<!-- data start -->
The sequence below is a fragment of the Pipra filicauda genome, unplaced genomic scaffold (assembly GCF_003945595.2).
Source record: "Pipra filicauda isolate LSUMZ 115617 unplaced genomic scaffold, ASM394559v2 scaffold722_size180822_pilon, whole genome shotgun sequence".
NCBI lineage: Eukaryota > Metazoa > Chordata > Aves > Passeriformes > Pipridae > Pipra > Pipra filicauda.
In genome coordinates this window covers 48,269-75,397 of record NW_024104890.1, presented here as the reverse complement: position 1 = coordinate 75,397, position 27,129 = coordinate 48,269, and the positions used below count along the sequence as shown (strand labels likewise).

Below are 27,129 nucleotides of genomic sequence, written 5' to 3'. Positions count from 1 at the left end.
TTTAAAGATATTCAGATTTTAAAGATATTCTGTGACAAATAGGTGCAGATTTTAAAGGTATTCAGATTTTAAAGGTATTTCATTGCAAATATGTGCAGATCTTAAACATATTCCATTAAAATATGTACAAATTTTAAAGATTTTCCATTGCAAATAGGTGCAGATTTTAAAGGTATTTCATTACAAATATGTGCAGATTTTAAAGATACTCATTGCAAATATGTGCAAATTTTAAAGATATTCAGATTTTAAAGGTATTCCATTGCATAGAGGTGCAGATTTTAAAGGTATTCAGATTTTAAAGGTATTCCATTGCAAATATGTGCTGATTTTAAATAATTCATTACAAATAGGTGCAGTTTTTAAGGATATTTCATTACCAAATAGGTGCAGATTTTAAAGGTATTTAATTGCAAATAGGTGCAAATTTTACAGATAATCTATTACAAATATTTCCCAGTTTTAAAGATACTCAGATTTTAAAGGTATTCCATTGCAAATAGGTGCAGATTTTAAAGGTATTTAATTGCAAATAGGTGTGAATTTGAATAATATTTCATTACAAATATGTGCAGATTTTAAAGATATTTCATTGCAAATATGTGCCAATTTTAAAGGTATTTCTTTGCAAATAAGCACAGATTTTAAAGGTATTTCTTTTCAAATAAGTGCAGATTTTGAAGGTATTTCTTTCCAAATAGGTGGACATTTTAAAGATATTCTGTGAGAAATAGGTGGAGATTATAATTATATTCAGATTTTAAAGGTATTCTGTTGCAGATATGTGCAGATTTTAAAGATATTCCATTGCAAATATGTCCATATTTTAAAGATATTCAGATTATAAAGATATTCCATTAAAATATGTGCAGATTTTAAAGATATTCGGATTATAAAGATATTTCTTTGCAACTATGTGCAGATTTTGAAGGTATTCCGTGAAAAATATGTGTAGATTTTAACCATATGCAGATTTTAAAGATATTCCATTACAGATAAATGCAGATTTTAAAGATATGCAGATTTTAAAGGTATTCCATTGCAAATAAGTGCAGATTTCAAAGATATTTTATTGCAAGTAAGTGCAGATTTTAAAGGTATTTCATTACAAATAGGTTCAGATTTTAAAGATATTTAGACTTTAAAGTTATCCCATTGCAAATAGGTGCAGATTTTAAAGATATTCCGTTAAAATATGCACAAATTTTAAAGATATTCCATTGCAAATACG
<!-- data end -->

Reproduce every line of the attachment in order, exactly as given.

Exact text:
The sequence below is a fragment of the Pipra filicauda genome, unplaced genomic scaffold (assembly GCF_003945595.2).
Source record: "Pipra filicauda isolate LSUMZ 115617 unplaced genomic scaffold, ASM394559v2 scaffold722_size180822_pilon, whole genome shotgun sequence".
NCBI lineage: Eukaryota > Metazoa > Chordata > Aves > Passeriformes > Pipridae > Pipra > Pipra filicauda.
In genome coordinates this window covers 48,269-75,397 of record NW_024104890.1, presented here as the reverse complement: position 1 = coordinate 75,397, position 27,129 = coordinate 48,269, and the positions used below count along the sequence as shown (strand labels likewise).

Below are 27,129 nucleotides of genomic sequence, written 5' to 3'. Positions count from 1 at the left end.
TTTAAAGATATTCAGATTTTAAAGATATTCTGTGACAAATAGGTGCAGATTTTAAAGGTATTCAGATTTTAAAGGTATTTCATTGCAAATATGTGCAGATCTTAAACATATTCCATTAAAATATGTACAAATTTTAAAGATTTTCCATTGCAAATAGGTGCAGATTTTAAAGGTATTTCATTACAAATATGTGCAGATTTTAAAGATACTCATTGCAAATATGTGCAAATTTTAAAGATATTCAGATTTTAAAGGTATTCCATTGCATAGAGGTGCAGATTTTAAAGGTATTCAGATTTTAAAGGTATTCCATTGCAAATATGTGCTGATTTTAAATAATTCATTACAAATAGGTGCAGTTTTTAAGGATATTTCATTACCAAATAGGTGCAGATTTTAAAGGTATTTAATTGCAAATAGGTGCAAATTTTACAGATAATCTATTACAAATATTTCCCAGTTTTAAAGATACTCAGATTTTAAAGGTATTCCATTGCAAATAGGTGCAGATTTTAAAGGTATTTAATTGCAAATAGGTGTGAATTTGAATAATATTTCATTACAAATATGTGCAGATTTTAAAGATATTTCATTGCAAATATGTGCCAATTTTAAAGGTATTTCTTTGCAAATAAGCACAGATTTTAAAGGTATTTCTTTTCAAATAAGTGCAGATTTTGAAGGTATTTCTTTCCAAATAGGTGGACATTTTAAAGATATTCTGTGAGAAATAGGTGGAGATTATAATTATATTCAGATTTTAAAGGTATTCTGTTGCAGATATGTGCAGATTTTAAAGATATTCCATTGCAAATATGTCCATATTTTAAAGATATTCAGATTATAAAGATATTCCATTAAAATATGTGCAGATTTTAAAGATATTCGGATTATAAAGATATTTCTTTGCAACTATGTGCAGATTTTGAAGGTATTCCGTGAAAAATATGTGTAGATTTTAACCATATGCAGATTTTAAAGATATTCCATTACAGATAAATGCAGATTTTAAAGATATGCAGATTTTAAAGGTATTCCATTGCAAATAAGTGCAGATTTCAAAGATATTTTATTGCAAGTAAGTGCAGATTTTAAAGGTATTTCATTACAAATAGGTTCAGATTTTAAAGATATTTAGACTTTAAAGTTATCCCATTGCAAATAGGTGCAGATTTTAAAGATATTCCGTTAAAATATGCACAAATTTTAAAGATATTCCATTGCAAATACG